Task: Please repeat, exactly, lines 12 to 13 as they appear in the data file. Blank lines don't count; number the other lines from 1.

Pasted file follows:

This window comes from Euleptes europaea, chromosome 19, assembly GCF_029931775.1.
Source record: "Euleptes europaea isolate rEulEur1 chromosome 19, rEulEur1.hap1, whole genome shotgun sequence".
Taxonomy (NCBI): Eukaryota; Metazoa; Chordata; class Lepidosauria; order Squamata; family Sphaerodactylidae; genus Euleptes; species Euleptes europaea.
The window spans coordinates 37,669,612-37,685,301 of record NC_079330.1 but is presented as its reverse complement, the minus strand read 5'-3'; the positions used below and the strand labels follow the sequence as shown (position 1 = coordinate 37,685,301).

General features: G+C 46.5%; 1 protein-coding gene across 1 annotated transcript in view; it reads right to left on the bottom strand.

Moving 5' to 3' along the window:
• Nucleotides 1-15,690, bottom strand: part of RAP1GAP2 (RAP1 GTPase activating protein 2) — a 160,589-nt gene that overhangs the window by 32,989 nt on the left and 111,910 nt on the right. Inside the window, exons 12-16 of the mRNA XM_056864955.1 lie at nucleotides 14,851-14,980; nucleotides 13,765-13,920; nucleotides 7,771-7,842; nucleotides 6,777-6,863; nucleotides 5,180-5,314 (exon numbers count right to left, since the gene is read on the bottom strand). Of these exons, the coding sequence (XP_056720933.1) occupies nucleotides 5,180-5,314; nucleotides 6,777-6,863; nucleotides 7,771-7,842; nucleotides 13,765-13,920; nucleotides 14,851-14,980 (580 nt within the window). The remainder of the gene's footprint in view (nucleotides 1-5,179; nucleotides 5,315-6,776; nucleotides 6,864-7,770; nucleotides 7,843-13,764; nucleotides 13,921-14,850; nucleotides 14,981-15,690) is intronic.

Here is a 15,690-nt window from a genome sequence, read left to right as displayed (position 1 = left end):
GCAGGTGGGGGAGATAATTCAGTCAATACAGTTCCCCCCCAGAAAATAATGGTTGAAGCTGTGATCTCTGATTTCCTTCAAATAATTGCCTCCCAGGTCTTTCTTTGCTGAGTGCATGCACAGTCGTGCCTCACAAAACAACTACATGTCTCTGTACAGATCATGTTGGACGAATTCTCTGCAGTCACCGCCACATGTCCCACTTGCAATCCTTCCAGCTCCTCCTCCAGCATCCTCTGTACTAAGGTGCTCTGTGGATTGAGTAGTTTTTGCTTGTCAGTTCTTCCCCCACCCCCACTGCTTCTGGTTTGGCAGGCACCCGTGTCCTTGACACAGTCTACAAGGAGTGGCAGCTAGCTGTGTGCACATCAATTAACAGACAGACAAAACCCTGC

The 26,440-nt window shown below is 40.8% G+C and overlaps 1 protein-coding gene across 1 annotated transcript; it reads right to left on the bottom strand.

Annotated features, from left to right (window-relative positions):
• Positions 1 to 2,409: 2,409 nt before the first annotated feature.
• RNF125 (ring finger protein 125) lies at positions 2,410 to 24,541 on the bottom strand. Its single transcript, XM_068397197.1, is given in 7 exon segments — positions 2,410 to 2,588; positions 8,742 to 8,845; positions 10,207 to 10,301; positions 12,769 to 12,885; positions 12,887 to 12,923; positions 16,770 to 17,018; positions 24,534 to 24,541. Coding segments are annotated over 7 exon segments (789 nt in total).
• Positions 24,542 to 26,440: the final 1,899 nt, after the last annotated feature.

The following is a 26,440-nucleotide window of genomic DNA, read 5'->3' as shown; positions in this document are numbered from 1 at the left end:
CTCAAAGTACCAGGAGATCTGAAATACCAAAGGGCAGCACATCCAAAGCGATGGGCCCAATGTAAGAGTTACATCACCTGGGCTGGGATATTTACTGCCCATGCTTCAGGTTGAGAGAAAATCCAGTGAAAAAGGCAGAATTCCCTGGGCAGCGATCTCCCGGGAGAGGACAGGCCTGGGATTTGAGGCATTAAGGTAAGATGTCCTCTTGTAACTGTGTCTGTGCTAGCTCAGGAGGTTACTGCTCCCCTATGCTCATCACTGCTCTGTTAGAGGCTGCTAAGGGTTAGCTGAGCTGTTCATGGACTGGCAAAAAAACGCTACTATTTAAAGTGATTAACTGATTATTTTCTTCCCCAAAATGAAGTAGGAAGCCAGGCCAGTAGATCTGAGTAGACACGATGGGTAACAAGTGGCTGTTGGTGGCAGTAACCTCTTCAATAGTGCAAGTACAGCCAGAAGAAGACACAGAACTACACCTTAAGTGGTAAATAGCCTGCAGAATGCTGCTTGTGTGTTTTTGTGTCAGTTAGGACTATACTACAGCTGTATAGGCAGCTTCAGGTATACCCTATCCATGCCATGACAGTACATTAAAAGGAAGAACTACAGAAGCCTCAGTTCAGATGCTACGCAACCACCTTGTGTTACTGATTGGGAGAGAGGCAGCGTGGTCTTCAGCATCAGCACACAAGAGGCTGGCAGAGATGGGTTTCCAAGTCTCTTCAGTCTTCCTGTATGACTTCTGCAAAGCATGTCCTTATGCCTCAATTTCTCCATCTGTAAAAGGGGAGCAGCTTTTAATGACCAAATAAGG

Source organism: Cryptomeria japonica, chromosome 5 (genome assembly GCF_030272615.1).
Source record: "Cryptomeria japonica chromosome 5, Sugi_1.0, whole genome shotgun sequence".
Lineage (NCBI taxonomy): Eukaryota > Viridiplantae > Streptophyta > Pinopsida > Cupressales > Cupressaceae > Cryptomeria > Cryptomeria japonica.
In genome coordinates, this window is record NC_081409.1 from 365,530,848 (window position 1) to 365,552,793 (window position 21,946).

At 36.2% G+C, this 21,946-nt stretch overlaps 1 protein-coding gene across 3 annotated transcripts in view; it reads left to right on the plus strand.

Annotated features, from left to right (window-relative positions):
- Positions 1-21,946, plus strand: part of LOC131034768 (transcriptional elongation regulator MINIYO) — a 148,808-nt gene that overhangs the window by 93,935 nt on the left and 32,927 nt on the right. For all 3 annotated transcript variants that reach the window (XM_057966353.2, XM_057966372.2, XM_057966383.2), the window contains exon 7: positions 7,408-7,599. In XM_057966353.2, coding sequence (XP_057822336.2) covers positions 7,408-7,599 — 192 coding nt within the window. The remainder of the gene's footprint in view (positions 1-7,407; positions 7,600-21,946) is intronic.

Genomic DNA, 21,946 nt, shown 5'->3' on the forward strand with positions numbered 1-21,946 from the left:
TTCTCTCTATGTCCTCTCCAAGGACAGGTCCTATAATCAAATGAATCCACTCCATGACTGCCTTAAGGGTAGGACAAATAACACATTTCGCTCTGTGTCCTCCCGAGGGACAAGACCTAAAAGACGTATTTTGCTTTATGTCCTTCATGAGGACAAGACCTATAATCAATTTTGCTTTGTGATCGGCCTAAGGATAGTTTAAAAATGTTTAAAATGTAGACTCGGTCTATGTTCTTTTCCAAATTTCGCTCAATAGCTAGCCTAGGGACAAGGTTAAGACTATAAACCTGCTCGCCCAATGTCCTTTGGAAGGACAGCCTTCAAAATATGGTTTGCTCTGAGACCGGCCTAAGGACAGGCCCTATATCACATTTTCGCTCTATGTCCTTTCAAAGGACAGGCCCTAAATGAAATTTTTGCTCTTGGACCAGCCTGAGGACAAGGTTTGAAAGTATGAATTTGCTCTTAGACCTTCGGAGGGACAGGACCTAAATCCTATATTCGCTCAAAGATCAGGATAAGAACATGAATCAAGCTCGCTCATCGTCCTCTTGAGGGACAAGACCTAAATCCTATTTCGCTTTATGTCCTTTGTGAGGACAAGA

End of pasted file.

• Positions 1 to 2,409: 2,409 nt before the first annotated feature.
• RNF125 (ring finger protein 125) lies at positions 2,410 to 24,541 on the bottom strand. Its single transcript, XM_068397197.1, is given in 7 exon segments — positions 2,410 to 2,588; positions 8,742 to 8,845; positions 10,207 to 10,301; positions 12,769 to 12,885; positions 12,887 to 12,923; positions 16,770 to 17,018; positions 24,534 to 24,541. Coding segments are annotated over 7 exon segments (789 nt in total).